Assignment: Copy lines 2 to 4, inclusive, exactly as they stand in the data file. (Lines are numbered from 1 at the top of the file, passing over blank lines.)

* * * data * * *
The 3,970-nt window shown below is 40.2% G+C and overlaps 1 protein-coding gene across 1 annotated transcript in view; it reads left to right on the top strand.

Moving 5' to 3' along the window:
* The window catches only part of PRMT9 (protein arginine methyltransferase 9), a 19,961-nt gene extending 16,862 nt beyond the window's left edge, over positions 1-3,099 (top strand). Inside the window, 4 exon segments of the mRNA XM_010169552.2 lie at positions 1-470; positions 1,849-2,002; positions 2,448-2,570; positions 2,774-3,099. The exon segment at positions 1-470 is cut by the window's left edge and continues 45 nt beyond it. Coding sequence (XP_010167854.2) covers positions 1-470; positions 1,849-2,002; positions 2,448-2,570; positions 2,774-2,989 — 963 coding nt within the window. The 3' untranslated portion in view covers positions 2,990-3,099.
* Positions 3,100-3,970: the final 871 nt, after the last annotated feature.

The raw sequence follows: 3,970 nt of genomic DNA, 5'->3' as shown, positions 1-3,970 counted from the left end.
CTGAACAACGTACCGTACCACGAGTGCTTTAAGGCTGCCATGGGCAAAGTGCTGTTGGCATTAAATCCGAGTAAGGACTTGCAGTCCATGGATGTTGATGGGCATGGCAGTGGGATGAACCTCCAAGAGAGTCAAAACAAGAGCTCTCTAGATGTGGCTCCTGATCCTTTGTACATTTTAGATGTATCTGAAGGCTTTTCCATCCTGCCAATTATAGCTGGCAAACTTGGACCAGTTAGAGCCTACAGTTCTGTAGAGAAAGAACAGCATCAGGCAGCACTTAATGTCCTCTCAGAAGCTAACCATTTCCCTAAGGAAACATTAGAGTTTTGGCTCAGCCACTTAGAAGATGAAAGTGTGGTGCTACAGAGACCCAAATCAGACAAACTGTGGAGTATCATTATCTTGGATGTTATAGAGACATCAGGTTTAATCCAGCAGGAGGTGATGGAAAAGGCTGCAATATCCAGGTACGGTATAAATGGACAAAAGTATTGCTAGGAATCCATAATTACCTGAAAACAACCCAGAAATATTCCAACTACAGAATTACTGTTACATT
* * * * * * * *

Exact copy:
Moving 5' to 3' along the window:
* The window catches only part of PRMT9 (protein arginine methyltransferase 9), a 19,961-nt gene extending 16,862 nt beyond the window's left edge, over positions 1-3,099 (top strand). Inside the window, 4 exon segments of the mRNA XM_010169552.2 lie at positions 1-470; positions 1,849-2,002; positions 2,448-2,570; positions 2,774-3,099. The exon segment at positions 1-470 is cut by the window's left edge and continues 45 nt beyond it. Coding sequence (XP_010167854.2) covers positions 1-470; positions 1,849-2,002; positions 2,448-2,570; positions 2,774-2,989 — 963 coding nt within the window. The 3' untranslated portion in view covers positions 2,990-3,099.
* Positions 3,100-3,970: the final 871 nt, after the last annotated feature.